By Doug Lockwood

Increasingly, the responsibility for funding a comfortable retirement is shifting from the employer and the government to the individual. Many people contribute to employer-sponsored retirement plans and IRAs, but there is another tax-advantaged retirement vehicle that shouldn't be overlooked: annuities.

Annuity essentials

An annuity is a contract between an individual and an insurance company. They're long-term, tax-deferred investment vehicles designed for retirement purposes. In exchange for purchasing an annuity (either through a lump-sum payment or through periodic installments), the buyer receives a regular payment during retirement.

A fixed annuity essentially earns a guaranteed rate of interest for a specific period of time. Likewise, the amount of the benefit paid out at retirement is fixed. This feature can help when planning a budget for your later years because you'll know in advance how much regular income you will receive. However, in exchange for less risk, the fixed annuity buyer gives up the potential for a larger investment return. Conversely, a variable annuity allows the buyer to choose from a variety of investments that will change in value. A variable annuity buyer takes on more investment risk in exchange for greater growth potential.

Breaking down fixed annuities

Tax advantages.

One advantage to owning a fixed annuity is that you can accumulate money on a tax-deferred basis. This means that the earnings in your annuity are not taxable until you "annuitize," or begin receiving payments -- at a time when you may be in a lower tax bracket.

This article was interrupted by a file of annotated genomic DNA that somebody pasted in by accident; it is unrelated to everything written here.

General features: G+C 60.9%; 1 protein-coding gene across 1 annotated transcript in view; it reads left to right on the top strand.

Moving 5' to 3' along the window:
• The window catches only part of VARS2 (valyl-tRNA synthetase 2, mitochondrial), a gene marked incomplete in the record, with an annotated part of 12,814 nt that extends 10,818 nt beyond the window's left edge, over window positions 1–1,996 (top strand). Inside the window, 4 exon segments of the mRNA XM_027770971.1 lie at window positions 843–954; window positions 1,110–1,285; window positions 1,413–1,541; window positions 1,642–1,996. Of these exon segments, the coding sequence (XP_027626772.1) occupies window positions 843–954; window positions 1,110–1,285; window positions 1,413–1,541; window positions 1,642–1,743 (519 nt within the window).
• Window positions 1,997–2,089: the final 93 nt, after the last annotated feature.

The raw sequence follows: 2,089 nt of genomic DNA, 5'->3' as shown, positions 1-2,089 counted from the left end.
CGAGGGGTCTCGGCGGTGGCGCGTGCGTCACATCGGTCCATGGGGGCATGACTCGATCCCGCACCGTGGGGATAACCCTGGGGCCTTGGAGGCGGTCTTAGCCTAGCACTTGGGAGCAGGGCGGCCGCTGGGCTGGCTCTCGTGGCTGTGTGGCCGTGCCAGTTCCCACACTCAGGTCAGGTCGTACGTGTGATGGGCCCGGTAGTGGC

Generous investing guidelines.

There are generally no contribution limits on annuities. This can be especially advantageous if you've fallen behind in investing for your later years, or if you're looking to minimize taxes while investing for retirement and have contributed the maximum amounts to other tax-advantaged options. Unlike other retirement vehicles, annuities may allow you to continue contributing even after you've retired and whether you have earned income or not.

Estate planning benefits.

If you die prior to receiving money from an annuity, your beneficiary may still receive a death benefit, although he or she will have to pay taxes on the amount.

Fees and penalties.

As with other tax-advantaged retirement accounts, you may have to pay a 10 percent IRS penalty if you withdraw money from an annuity prior to age 59 1/2. In addition, you may have to pay a "surrender" charge to the issuing insurance company if you cancel your contract prematurely.

Fixed annuities for retirees

Already retired?

You can still purchase a fixed immediate annuity. In exchange for contributing a lump sum to a fixed annuity, you can immediately begin receiving income payments for a specific length of time. This may be beneficial to a retiree in good health who is concerned about outliving assets.

One annuity can be very different from another, and the rules surrounding them are complex. But if steady income and preservation of principal are goals you want to pursue, a fixed annuity may offer advantages worth looking into. Keep in mind that if you are against annuitizing your contract, you may be able to take systematic withdrawals instead, thus avoiding annuitization and keeping full control over your assets.


Doug Lockwood, CFP®, is a partner at Harbor Lights Financial Group, a full service wealth-management team that has been dedicated to assisting clients in the accumulation and preservation of their wealth for over eighteen years. He was recently named one of America's Top 100 Financial Advisors by Registered Rep Magazine (August 2010) based on assets under management. Doug Lockwood is a registered representative with and securities offered and advisory services through LPL Financial, a Registered Investment Advisor, Member FINRA/SIPC.


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